This recipe was very good as written, but next time I make this I might cut back on the allspice and add a bit of cumin to the filling. Also, be very careful of burning the pine nuts. The recipe says to cook them for three minutes, until golden, but mine turned brown well before that (and were a deep brown by the time I was able to get them out of the oil).
6 (5 to 6 inch long) bambino (also called Baby Bell) eggplants (about 6 oz. each)
1/2 cup long-grain or jasmine rice
1/4 cup olive oil
3 Tbsp pine nuts
1 large onion, finely chopped
2 garlic cloves, finely chopped
2 cups chicken stock or reduced-sodium chicken broth
1 (14 and 1/2 oz. can) diced tomatoes in juice
3/4 lb ground lamb or beef chuck (not lean)
1 tsp ground allspice
3 Tbsp chopped flat-leaf parsley
Hollow out each eggplant with a melon baller, working from bottom end and leaving about 1/3 inch flesh along interior walls [I found it easier to start by cutting a small piece off the bottom with a knife; my melon baller did not do well cutting through the eggplant skin].
Rinse rice in a sieve under cold water until water runs clear. Drain well.
Heat oil in a 12 inch heavy skillet over medium-high heat until oil shimmers. Fry pine nuts, stirring frequently, until golden, about 3 minutes [see note above], then transfer with a slotted spoon to a bowl. Saute onion and garlic, stirring occasionally, until golden, 6 to 8 minutes. Transfer 1/2 cup onion mixture to bowl with pine nuts. Add stock, tomatoes, 3/4 teaspoon salt, and 1/4 teaspoon pepper to skillet and simmer, uncovered, while stuffing eggplant.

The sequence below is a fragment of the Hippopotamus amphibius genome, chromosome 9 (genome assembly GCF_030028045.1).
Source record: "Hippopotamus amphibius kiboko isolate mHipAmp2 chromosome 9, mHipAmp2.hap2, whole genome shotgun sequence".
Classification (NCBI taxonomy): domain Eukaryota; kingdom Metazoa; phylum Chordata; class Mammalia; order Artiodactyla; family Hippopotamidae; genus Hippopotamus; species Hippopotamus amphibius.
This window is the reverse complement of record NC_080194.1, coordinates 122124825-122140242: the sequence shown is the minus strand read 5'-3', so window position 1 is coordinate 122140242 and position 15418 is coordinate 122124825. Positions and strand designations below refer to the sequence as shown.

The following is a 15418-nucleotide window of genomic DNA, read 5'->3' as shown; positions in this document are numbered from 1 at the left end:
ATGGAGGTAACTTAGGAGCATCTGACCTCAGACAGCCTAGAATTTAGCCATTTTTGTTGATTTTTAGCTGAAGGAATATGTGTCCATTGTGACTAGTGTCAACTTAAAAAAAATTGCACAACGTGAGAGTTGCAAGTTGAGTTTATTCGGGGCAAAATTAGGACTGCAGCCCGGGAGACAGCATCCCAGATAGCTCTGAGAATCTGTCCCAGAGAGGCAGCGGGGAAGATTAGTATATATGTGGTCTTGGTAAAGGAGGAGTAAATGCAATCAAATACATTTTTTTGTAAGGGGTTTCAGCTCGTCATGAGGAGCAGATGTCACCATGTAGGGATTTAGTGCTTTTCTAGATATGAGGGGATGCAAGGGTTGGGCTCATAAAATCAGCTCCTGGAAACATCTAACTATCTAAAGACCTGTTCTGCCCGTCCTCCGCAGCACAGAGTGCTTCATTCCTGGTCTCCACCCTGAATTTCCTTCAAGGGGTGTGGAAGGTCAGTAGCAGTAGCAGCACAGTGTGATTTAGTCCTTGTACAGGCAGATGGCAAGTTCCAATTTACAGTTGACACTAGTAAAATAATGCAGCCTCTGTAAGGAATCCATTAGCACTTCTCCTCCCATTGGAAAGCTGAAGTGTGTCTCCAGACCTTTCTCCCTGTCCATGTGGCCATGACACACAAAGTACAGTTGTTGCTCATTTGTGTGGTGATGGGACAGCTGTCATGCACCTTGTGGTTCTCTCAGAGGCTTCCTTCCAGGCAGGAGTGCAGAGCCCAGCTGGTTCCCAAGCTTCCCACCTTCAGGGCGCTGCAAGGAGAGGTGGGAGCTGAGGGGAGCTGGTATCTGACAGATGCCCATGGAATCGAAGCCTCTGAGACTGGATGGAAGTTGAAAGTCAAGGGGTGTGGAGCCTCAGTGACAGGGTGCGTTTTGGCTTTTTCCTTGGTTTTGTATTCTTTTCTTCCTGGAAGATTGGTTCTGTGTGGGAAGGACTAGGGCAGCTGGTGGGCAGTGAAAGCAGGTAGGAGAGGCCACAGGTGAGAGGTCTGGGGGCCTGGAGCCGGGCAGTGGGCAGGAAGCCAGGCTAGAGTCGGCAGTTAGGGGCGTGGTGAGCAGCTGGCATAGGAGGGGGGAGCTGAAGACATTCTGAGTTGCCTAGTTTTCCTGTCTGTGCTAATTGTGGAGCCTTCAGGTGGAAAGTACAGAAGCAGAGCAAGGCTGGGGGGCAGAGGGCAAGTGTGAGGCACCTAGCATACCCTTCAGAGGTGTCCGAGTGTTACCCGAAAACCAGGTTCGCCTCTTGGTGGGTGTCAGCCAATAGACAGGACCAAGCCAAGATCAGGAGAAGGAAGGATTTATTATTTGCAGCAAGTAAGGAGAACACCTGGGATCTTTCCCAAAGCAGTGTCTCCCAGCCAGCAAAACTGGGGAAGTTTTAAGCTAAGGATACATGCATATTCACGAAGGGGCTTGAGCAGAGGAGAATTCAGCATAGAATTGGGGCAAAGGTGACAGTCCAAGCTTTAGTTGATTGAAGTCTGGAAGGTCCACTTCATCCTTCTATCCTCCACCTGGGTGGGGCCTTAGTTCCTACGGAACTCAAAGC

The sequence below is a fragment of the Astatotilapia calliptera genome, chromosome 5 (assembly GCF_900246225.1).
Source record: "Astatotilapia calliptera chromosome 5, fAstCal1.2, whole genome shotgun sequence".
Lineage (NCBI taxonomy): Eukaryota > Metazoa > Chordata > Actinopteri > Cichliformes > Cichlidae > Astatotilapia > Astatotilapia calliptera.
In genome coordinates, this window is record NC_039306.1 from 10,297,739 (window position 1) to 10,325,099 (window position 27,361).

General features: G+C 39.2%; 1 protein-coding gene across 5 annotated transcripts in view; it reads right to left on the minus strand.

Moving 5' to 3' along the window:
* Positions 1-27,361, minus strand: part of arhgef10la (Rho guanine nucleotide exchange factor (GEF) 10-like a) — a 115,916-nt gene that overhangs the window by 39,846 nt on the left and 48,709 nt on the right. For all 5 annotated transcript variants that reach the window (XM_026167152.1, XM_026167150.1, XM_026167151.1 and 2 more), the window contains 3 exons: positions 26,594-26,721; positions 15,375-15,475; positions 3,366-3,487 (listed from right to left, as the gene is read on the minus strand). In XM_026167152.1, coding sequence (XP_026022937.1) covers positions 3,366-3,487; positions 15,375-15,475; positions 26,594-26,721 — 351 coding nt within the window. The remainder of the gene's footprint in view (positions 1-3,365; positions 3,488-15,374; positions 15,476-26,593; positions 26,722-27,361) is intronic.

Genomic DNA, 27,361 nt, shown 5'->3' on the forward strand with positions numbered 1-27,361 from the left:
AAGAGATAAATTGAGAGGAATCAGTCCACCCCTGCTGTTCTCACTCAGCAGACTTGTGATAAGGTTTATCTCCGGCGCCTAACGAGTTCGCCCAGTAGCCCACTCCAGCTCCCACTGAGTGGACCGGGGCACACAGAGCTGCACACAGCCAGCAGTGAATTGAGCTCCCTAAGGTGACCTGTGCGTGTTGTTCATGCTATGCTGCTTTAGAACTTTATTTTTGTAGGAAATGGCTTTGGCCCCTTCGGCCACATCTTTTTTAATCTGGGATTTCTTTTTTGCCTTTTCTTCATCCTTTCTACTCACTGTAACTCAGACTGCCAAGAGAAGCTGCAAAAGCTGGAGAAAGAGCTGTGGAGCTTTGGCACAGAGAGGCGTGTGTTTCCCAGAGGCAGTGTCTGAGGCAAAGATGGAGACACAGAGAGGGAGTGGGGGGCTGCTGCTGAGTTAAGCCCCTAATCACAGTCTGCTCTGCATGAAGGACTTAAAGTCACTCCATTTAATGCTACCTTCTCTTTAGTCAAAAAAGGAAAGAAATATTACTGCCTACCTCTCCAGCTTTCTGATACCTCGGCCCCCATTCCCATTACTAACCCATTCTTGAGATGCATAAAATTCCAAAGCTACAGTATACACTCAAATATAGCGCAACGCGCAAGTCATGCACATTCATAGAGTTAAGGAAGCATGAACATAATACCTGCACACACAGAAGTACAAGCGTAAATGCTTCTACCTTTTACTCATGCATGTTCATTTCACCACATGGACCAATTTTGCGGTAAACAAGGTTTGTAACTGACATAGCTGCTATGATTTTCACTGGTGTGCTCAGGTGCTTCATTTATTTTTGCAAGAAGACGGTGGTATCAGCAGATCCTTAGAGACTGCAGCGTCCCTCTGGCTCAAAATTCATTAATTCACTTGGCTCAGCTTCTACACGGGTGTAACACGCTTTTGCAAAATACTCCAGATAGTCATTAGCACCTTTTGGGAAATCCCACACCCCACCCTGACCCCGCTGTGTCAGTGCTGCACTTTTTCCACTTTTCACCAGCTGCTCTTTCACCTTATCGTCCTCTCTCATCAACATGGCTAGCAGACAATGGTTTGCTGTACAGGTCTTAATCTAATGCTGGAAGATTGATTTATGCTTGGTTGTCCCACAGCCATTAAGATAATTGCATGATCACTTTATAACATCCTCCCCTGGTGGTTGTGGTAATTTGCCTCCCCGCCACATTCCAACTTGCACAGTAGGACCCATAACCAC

Add rice, meat, allspice, 1 teaspoon salt, and 1/2 teaspoon pepper to bowl with onion mixture and mix well with your hands.
Stuff eggplant with meat mixture being careful not to pack tightly (rice will expand during cooking). Transfer stuffed eggplants to skillet with tomato sauce and simmer, covered, carefully turning once, until rice is cooked through, 50 minutes to 1 hour (cut one in half to test).
If sauce is watery, transfer eggplant to plate and boil sauce, stirring occasionally, until thickened slightly, 3 to 5 minutes, then adjust seasoning if necessary. Return stuffed eggplants to sauce. Squeeze lemon over dish and sprinkle with parsley before serving.
Adapted from RecipeZaar
500 grams flour (about 3 1/2 cups)
1/2 tsp sugar
2 tsp active dry yeast
1/2 tsp salt
1 1/3 cups warm water
2 Tbsp Za'atar
2-4 Tbsp olive oil
Stir together flour, sugar, yeast, and salt in a large bowl. Make a well in the center and add the water, stirring until the dough comes together.
Turn dough out to a lightly floured surface and knead until smooth and elastic, about 10 minutes. Lightly grease the bowl and add dough, turning to coat. Cover bowl with plastic wrap and let dough rise until doubled, about 1 and 1/2 hours.
Preheat oven, with pizza stone if using, to 425 degrees (The original recipe calls for 2 large, oiled baking sheets to be preheated).
When dough has doubled, turn onto counter and punch down. Knead for about two minutes, then divide into 8 portions. Roll each portion into a ball and flatten slightly. Cover with plastic and let rest about 20 minutes.
On a lightly floured surface roll each ball of dough into a circle, 1/4 inch thick. Brush with olive oil. In a small bowl mix Za'atar with enough olive oil to form a paste. Spread Za'atar paste on each dough circle.
Transfer bread to hot baking stone (or oiled sheet pans) and bake until golden brown, 10 to 15 minutes. Remove from oven and serve warm.